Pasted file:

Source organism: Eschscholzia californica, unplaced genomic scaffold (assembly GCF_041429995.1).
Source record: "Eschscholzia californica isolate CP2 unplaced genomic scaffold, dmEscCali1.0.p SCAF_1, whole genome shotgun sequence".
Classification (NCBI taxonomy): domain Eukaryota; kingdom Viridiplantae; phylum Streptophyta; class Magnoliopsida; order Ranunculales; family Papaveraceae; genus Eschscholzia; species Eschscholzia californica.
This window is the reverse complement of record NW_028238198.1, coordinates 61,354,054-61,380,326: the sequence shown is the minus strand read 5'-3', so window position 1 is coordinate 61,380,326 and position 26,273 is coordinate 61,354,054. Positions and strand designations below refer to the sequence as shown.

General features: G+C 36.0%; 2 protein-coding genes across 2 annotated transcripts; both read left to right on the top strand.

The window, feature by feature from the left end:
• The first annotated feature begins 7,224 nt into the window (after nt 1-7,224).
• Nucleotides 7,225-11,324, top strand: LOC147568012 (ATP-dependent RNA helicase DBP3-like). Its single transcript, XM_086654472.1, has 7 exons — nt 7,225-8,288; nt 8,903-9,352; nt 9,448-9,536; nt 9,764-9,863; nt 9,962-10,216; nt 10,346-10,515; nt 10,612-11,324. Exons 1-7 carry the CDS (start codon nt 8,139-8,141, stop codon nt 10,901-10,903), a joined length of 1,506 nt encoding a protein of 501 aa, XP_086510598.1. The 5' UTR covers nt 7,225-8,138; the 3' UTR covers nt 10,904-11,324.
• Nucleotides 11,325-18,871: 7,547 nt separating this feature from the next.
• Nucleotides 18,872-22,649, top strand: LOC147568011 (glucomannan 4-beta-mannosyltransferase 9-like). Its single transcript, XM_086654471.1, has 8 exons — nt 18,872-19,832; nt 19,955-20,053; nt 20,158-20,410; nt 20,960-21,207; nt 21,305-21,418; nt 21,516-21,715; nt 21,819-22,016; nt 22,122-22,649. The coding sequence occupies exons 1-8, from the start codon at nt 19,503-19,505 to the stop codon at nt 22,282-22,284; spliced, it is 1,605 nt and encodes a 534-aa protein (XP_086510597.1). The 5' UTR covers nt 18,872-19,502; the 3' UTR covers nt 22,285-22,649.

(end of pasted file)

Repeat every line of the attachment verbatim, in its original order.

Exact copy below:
Source organism: Eschscholzia californica, unplaced genomic scaffold (assembly GCF_041429995.1).
Source record: "Eschscholzia californica isolate CP2 unplaced genomic scaffold, dmEscCali1.0.p SCAF_1, whole genome shotgun sequence".
Classification (NCBI taxonomy): domain Eukaryota; kingdom Viridiplantae; phylum Streptophyta; class Magnoliopsida; order Ranunculales; family Papaveraceae; genus Eschscholzia; species Eschscholzia californica.
This window is the reverse complement of record NW_028238198.1, coordinates 61,354,054-61,380,326: the sequence shown is the minus strand read 5'-3', so window position 1 is coordinate 61,380,326 and position 26,273 is coordinate 61,354,054. Positions and strand designations below refer to the sequence as shown.

General features: G+C 36.0%; 2 protein-coding genes across 2 annotated transcripts; both read left to right on the top strand.

The window, feature by feature from the left end:
• The first annotated feature begins 7,224 nt into the window (after nt 1-7,224).
• Nucleotides 7,225-11,324, top strand: LOC147568012 (ATP-dependent RNA helicase DBP3-like). Its single transcript, XM_086654472.1, has 7 exons — nt 7,225-8,288; nt 8,903-9,352; nt 9,448-9,536; nt 9,764-9,863; nt 9,962-10,216; nt 10,346-10,515; nt 10,612-11,324. Exons 1-7 carry the CDS (start codon nt 8,139-8,141, stop codon nt 10,901-10,903), a joined length of 1,506 nt encoding a protein of 501 aa, XP_086510598.1. The 5' UTR covers nt 7,225-8,138; the 3' UTR covers nt 10,904-11,324.
• Nucleotides 11,325-18,871: 7,547 nt separating this feature from the next.
• Nucleotides 18,872-22,649, top strand: LOC147568011 (glucomannan 4-beta-mannosyltransferase 9-like). Its single transcript, XM_086654471.1, has 8 exons — nt 18,872-19,832; nt 19,955-20,053; nt 20,158-20,410; nt 20,960-21,207; nt 21,305-21,418; nt 21,516-21,715; nt 21,819-22,016; nt 22,122-22,649. The coding sequence occupies exons 1-8, from the start codon at nt 19,503-19,505 to the stop codon at nt 22,282-22,284; spliced, it is 1,605 nt and encodes a 534-aa protein (XP_086510597.1). The 5' UTR covers nt 18,872-19,502; the 3' UTR covers nt 22,285-22,649.